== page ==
Fixing the problem of global warming will require more than switching to electric cars and getting our electricity from solar cells and windmills. The entire food supply chain, from farms to supermarket shelves, has an important role to play in climate solutions as well.

Recognizing that, FMI – The Food Industry Association has joined the Food and Agriculture Climate Alliance (FACA), a group representing farmers, forest owners, the food sector, state governments and environmental advocates.

FACA, which was established in February, has come up with more than 40 recommendations based on three principles: agricultural and forestry climate policies must be built upon voluntary, incentive-based programs and market-driven opportunities; they must promote resilience and adaptation in rural communities; and they must be science-based.

The recommendations, which can be read at agclimatealliance.com, cover six areas of focus: soil health; livestock and dairy; forests and wood products; energy; research; and food loss and waste.

That last category of food loss and waste is one in which food manufacturers, retailers and consumers can have a big impact.

In a blog post titled “Why the Food Industry Cares About Climate Change,” FMI president and chief executive officer Leslie Sarasin outlined the scope of the problem.

“Estimates show that anywhere from 25% to as much as 40% of food grown in the United States ends up as food waste,” Sarasin wrote. “As a result, the resources invested in growing, raising, manufacturing and transporting this food are essentially wasted. Among the easiest and most important steps toward creating a safe, affordable and sustainable food supply is to ensure our existing resources are utilized as efficiently as possible. Tackling food waste is, therefore, an important step toward achieving the larger goals of FACA.”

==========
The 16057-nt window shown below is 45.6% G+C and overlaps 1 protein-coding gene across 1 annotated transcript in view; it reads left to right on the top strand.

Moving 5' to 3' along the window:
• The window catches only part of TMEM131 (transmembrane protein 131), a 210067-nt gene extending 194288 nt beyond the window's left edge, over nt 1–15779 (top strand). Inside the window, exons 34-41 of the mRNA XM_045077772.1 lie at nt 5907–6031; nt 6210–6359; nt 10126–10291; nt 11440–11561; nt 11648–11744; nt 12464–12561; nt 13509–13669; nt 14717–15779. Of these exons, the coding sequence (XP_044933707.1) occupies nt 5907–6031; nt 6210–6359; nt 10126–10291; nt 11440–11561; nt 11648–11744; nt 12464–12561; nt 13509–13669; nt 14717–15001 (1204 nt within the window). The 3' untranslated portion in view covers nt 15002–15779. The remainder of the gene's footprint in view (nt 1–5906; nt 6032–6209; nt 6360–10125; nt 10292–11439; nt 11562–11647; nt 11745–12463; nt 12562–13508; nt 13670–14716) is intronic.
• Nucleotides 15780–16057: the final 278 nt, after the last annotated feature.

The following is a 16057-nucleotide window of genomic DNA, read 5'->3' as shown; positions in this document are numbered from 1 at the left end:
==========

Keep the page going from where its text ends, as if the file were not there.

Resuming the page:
Sarasin argued that the food supply chain “needs consumers to engage on these challenges to help reenforce our larger climate goals,” adding that “several of FACA’s recommendations recognize this reality and focus on consumers and consumer behavior.” Those recommendations include endorsing a consistent national product date labeling standard developed by FMI and the Consumer Brands Association, and developing a public-private partnership food waste education effort modeled on the Partnership for Food Safety Education.

“Food waste education is key to encouraging consumers — and young people in particular — to focus on ways they can be successful agents of change in the broader climate change discussion,” Sarasin wrote, adding that “reducing food loss and waste can benefit the supply chain, families, and the world, now and in the future.”

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